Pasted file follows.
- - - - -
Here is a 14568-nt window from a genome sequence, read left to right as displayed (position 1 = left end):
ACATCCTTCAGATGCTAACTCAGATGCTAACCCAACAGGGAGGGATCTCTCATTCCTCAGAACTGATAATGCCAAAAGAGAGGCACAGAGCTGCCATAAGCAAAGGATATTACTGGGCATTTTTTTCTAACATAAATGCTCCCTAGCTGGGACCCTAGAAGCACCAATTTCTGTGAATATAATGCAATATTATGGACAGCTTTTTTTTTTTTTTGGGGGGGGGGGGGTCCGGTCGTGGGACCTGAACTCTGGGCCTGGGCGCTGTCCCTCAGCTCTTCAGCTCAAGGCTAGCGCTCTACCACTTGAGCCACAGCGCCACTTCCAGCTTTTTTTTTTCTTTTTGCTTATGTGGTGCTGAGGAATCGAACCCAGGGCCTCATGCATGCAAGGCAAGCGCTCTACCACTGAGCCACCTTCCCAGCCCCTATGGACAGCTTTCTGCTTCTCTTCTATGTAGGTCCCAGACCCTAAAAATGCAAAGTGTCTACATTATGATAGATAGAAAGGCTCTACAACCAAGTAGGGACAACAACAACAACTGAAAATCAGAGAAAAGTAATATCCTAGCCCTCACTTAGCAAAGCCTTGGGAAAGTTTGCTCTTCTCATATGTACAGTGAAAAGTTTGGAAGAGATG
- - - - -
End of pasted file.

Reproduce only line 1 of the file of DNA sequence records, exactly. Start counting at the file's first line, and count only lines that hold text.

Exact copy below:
Here is a 14568-nt window from a genome sequence, read left to right as displayed (position 1 = left end):